And given that this is an early 1990s Liefeld comic, I have to take a couple of potshots at the art. In this specific comic, Liefeld works best in tight quarters. His opening montage of Shaft getting attacked in the mall actually has some style to it. The action is mostly tightly plotted, there are no embarrassingly large bazooka guns used, and the Shaft character is not some grotesquely large, disproportionate meathead.


But the art is also inconsistent and is downright embarrassing in some of the group shots. In one panel, Bedrock looks like just your average, muscle bound rock-man, and then in this one group shot, he’s about as wide as a football field. Unless he’s taking some kind of Hany Pym/Giant Man serum without it being mentioned (which wouldn’t surprise me given some of the other details left out of this comic) I don’t understand where this transformation takes place.


If I could spotlight the Youngblood #1’s biggest overall flaw I would say that the comic desperately needed an editor who would have sat down with Liefeld and asked him some straightforward questions: what is this comic about? Who are these people? What is the story you’re trying to tell? Then he would circle all of the rushed/phoned-in art with red ink and told him to do it again and do it right this time. Say what you will about how the “Big Two” treated their creators, especially artists, but even the bad DC and Marvel comics had an air or professionalism about them. Youngblood #1 lacks plot, cohesion and consistency, and from a quality standpoint, it’s embarrassing how Image used this as its flagship title.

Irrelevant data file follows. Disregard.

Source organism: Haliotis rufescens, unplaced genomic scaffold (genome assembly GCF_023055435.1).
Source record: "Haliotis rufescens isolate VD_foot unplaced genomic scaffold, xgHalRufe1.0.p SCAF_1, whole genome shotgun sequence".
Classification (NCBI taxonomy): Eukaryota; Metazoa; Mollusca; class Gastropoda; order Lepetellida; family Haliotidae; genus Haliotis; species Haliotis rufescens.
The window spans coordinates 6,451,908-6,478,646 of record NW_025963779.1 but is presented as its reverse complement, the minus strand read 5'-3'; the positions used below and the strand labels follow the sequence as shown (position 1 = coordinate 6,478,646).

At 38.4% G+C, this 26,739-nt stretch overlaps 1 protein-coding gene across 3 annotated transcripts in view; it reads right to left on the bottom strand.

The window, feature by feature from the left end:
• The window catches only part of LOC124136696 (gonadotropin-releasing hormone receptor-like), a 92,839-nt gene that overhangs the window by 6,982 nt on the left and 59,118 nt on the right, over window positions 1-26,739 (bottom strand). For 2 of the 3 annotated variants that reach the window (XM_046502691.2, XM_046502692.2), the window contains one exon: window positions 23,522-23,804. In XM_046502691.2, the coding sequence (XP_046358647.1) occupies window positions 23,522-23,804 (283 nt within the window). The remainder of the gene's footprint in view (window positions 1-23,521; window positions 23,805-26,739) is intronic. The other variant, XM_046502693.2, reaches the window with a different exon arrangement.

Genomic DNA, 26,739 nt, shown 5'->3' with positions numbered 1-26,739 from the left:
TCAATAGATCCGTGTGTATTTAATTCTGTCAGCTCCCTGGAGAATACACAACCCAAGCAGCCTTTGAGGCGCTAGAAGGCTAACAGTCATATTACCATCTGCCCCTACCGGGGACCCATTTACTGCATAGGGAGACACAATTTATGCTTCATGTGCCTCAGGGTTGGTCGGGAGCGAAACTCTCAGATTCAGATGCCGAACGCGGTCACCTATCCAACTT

Verdict: Gimmick


The Crazed Spruce

July 3, 2013 at 6:13 am

I dunno, that sniper’s gun looks pretty goofy to me.

And y’gotta love how nobody in the last panel actually LOOKS at each other when they’re speaking. (Okay, maybe “love” isn’t the right word, exactly. More like, “laugh at derisively”. Same diff.)

The real tragedy of Youngblood #1 was that it sold well enough to force the Big Two into following suit. Soon enough, you had McFarlane clones such as Stephen Platt being given Marvel assignments to counteract Spawn sales or sadder still, getting industry veterans such as Herb Trimpe to pencil the Fantastic Four in Liefeld’s inimitable “style” along with his token scantily-clad, gravity defining femmes and steroid-pumped bruisers.